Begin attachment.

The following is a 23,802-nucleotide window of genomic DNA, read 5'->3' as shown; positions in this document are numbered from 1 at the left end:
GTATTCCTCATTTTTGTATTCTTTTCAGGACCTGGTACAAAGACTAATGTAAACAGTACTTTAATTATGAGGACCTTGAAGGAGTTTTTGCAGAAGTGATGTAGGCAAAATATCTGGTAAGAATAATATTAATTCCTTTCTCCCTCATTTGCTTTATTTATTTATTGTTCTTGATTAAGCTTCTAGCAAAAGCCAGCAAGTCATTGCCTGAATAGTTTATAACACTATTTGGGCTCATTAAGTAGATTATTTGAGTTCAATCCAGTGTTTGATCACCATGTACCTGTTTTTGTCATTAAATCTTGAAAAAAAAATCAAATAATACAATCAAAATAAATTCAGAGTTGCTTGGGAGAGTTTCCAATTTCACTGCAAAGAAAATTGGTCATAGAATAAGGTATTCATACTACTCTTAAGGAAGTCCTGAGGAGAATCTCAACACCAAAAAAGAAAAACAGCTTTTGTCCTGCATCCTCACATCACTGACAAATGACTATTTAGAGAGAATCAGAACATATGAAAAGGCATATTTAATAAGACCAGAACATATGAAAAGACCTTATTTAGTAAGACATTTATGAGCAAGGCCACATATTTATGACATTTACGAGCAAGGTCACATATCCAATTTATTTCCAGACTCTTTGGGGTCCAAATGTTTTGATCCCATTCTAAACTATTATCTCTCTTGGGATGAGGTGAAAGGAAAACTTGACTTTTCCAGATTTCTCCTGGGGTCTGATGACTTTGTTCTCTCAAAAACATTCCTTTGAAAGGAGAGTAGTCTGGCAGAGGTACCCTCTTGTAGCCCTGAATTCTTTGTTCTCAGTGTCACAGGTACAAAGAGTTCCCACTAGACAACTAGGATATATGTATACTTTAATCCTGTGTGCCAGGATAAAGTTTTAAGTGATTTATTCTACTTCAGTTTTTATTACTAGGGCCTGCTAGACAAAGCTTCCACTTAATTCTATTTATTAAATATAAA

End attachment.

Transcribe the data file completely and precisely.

The following is a 23,802-nucleotide window of genomic DNA, read 5'->3' as shown; positions in this document are numbered from 1 at the left end:
GTATTCCTCATTTTTGTATTCTTTTCAGGACCTGGTACAAAGACTAATGTAAACAGTACTTTAATTATGAGGACCTTGAAGGAGTTTTTGCAGAAGTGATGTAGGCAAAATATCTGGTAAGAATAATATTAATTCCTTTCTCCCTCATTTGCTTTATTTATTTATTGTTCTTGATTAAGCTTCTAGCAAAAGCCAGCAAGTCATTGCCTGAATAGTTTATAACACTATTTGGGCTCATTAAGTAGATTATTTGAGTTCAATCCAGTGTTTGATCACCATGTACCTGTTTTTGTCATTAAATCTTGAAAAAAAAATCAAATAATACAATCAAAATAAATTCAGAGTTGCTTGGGAGAGTTTCCAATTTCACTGCAAAGAAAATTGGTCATAGAATAAGGTATTCATACTACTCTTAAGGAAGTCCTGAGGAGAATCTCAACACCAAAAAAGAAAAACAGCTTTTGTCCTGCATCCTCACATCACTGACAAATGACTATTTAGAGAGAATCAGAACATATGAAAAGGCATATTTAATAAGACCAGAACATATGAAAAGACCTTATTTAGTAAGACATTTATGAGCAAGGCCACATATTTATGACATTTACGAGCAAGGTCACATATCCAATTTATTTCCAGACTCTTTGGGGTCCAAATGTTTTGATCCCATTCTAAACTATTATCTCTCTTGGGATGAGGTGAAAGGAAAACTTGACTTTTCCAGATTTCTCCTGGGGTCTGATGACTTTGTTCTCTCAAAAACATTCCTTTGAAAGGAGAGTAGTCTGGCAGAGGTACCCTCTTGTAGCCCTGAATTCTTTGTTCTCAGTGTCACAGGTACAAAGAGTTCCCACTAGACAACTAGGATATATGTATACTTTAATCCTGTGTGCCAGGATAAAGTTTTAAGTGATTTATTCTACTTCAGTTTTTATTACTAGGGCCTGCTAGACAAAGCTTCCACTTAATTCTATTTATTAAATATAAA